By Emily Clement
Playing at: The Second City’s e.t.c. stage at 1618 N. Wells in Old Town. Showtimes are Thursdays at 8 p.m., Fridays and Saturdays at 8 and 11 p.m., and Sundays at 7 p.m. www.SecondCity.com
Basic storyline: As with most sketch comedy shows, there is no overarching plot in Fantastic Super Great Nation Numero Uno. Rather, the common thread running throughout the performance is an examination of the many ways we are different from each other. Instead of exploiting those differences to divide Americans, as many politicians routinely try to do, the show — directed by Ryan Bernier and written by the cast — points to these differences as a strength and, more pertinently, as a source of comedy.
The show has less improvisation than most Second City shows — only a short bit in the middle of the first act. While the improv was missed by yours truly, the crowd was still laughing from start to finish.
Sporting matching oversized plaid jackets, the brothers spouted off a cornucopia of birth control options they are hawking — some legit and some of dubious efficacy.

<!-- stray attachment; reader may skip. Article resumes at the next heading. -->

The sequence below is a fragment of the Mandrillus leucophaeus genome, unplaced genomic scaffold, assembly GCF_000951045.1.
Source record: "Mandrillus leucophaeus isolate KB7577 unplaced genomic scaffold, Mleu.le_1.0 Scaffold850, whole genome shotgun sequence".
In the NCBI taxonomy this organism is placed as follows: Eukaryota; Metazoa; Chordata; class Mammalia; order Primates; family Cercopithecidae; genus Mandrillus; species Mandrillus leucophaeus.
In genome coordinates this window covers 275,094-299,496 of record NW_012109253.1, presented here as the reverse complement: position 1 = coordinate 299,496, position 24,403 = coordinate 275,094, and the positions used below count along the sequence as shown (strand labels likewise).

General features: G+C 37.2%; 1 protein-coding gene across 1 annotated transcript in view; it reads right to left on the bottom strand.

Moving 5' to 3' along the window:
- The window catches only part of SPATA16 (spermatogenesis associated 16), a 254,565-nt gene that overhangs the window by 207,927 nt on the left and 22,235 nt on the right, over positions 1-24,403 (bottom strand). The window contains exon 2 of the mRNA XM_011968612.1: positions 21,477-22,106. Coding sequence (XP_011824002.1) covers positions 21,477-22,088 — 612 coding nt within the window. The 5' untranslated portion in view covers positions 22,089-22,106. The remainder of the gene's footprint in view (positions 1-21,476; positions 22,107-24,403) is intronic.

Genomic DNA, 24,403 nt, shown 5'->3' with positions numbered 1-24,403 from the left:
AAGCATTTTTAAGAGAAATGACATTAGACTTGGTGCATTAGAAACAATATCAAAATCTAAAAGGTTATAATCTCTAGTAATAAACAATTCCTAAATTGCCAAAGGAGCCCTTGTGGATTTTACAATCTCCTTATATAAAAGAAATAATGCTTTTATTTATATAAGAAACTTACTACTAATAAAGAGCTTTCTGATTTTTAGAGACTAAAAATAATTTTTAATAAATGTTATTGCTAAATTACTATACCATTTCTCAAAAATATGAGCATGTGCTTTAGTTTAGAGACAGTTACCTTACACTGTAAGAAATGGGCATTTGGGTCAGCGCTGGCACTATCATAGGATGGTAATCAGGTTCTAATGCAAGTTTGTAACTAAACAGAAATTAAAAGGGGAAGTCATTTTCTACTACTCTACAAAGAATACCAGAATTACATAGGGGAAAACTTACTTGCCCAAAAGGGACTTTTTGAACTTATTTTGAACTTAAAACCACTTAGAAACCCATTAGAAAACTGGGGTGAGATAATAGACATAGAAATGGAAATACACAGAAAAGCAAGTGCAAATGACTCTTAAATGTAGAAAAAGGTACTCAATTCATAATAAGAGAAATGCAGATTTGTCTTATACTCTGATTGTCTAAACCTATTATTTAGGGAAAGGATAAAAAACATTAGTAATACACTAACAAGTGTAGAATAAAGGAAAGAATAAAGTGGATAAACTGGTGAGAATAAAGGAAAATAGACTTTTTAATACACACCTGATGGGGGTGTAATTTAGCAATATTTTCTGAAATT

What stood out: In a hyper-political time, I was surprised to find myself laughing hardest at the non-political sketches. A Wild West bit with new cast members Andrew Knox, Jasbir Vazquez and Alan Linic had actual tears running down my face. Who knew that grown men dressed as cowboys, twirling around the stage, was the peak of physical comedy?
Immediately following that sketch, my roommate and I were ugly laughing at the Beluga Brothers’ Birth Control Blowout, starring Julie Marchiano, Sayjal Joshi and two very large mustaches. Sporting matching oversized plaid jackets, the brothers spouted off a cornucopia of birth control options they are hawking — some legit and some of dubious efficacy. (Okay, this one was a little political, but it was mostly just hilarious.)
Final thoughts: Fantastic Super Great Nation Numero Uno certainly lives up to the Second City’s sterling reputation as Chicago’s most renowned comedy club. It’s a blend of silliness, sweetness and spot-on political observations.
The material does not take particularly pointed aim at today’s political currents, but maybe it’s better to create — and poke fun at — characters that the audience members can recognize in themselves. In any case, it’s the kind of show that, as my roommate put it, you just want to re-watch as soon as it’s over.